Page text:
Goals take time.

I love to see professional pictures of myself, my students, friends, and those that inspire me, because what I see is the process. I see the time spent building a solid foundation, the commitment, the relationships built between people, and horses. Let me be the trainer that you recommend, for finishing, tune-ups, consignment, or colt starting (I’m pretty picky about my colts that I commit to).

Fallon says,

I believe that a young inexperienced horse needs to have go-to knowledge that they can fall back on when unsure or nervous. Instilling this confidence creates a foundation you and your horse can always rely on. It’s equally important for them to gain experience in the arena, on the trail. . . or anywhere, in any discipline. This solid foundation gives them ability to handle new and unfamiliar environments. Horses are your partners; they will look to you for confidence while they are gaining understanding of what is expected of them.


Pictured above left to right: Charlie, Prince Caspian “Cas”, Orianna “Ori”

Pictured above: Eden, Kailua, Orianna, Rory


“Each horse and rider have a unique story, and training horses is never a one size fits all.  I believe that if you can truly read horses there is never a question left unanswered. . .  so my goal is to teach all of my students how to understand what they’re partner is saying, which helps them to leave the guessing out and start communicating with each other confidently and clearly.”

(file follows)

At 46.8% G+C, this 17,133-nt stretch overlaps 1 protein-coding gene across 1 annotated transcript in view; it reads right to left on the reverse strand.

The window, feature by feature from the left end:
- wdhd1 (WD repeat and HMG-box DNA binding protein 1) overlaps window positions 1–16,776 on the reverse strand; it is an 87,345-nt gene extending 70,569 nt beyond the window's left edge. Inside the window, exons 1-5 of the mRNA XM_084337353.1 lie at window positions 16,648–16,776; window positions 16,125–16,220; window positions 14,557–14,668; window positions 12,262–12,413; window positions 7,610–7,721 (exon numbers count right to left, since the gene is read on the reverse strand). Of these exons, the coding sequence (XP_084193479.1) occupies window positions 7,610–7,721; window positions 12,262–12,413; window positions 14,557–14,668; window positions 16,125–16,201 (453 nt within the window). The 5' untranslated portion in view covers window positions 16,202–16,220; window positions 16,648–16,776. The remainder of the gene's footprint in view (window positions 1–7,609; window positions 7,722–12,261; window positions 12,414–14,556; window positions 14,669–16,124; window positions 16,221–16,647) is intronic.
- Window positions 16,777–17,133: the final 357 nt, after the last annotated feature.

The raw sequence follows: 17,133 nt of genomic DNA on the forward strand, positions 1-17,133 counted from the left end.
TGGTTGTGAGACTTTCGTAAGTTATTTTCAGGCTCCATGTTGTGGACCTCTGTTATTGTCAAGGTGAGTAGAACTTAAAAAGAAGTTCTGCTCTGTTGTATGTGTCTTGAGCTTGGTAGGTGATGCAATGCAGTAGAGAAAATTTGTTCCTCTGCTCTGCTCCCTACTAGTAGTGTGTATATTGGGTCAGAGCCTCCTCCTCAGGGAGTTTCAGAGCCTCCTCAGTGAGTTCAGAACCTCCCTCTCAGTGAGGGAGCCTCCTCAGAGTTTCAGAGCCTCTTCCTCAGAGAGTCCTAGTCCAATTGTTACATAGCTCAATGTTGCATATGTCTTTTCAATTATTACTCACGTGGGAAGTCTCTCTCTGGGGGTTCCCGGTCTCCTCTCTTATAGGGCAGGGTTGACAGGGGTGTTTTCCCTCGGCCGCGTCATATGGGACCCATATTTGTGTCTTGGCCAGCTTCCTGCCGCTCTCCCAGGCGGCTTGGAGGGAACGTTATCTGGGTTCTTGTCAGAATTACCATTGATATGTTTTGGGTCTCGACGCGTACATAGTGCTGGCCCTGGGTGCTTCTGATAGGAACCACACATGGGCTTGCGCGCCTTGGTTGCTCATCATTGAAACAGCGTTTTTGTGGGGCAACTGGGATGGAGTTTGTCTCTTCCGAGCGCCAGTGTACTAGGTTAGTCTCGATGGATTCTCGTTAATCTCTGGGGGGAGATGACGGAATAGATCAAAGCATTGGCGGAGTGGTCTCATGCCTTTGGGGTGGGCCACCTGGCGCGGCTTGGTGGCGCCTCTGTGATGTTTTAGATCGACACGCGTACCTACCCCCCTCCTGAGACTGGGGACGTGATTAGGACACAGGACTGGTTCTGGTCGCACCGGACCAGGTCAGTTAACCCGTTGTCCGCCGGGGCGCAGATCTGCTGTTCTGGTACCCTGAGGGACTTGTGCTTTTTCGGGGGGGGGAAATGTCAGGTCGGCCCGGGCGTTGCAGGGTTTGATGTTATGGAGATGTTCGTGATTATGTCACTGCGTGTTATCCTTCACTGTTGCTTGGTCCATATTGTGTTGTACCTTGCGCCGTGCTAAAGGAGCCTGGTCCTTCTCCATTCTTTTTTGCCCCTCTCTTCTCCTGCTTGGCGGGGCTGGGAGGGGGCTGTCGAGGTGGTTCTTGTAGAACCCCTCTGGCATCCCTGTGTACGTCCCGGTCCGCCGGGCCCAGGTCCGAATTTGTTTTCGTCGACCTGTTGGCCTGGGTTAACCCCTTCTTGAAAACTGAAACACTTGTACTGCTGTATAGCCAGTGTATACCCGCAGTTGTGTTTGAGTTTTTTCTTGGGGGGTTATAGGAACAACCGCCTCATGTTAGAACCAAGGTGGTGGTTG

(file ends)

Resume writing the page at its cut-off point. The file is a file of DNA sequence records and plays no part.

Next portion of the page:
When I first started riding, I would stay weekends at my trainer’s house and volunteer at her pony parties in exchange for lessons (although it didn’t really work out that way, I still learned a lot).  At the end of the workday, I remember watching the first episode of Heartland. . . Amy Fleming was training Spartan. She was being made fun of for being a horse whisperer, like her mom. But, she didn’t whisper to horses, she listened to them, their body language, and spoke to them.  I understand the concept now. Once you can read a horse you can speak to them, you understand what they are saying or about to do before they do it and that’s where the saying “horses don’t lie” comes in; they almost always tell you exactly what they are going to do before they do it. . .  you just have to know how to listen.



“Lost stirrups can be part of the many variables in a day’s work”…
“Never give up, have a good attitude, have a clear
vision of your goal, keep people close that build
you up; and do the same for them.”

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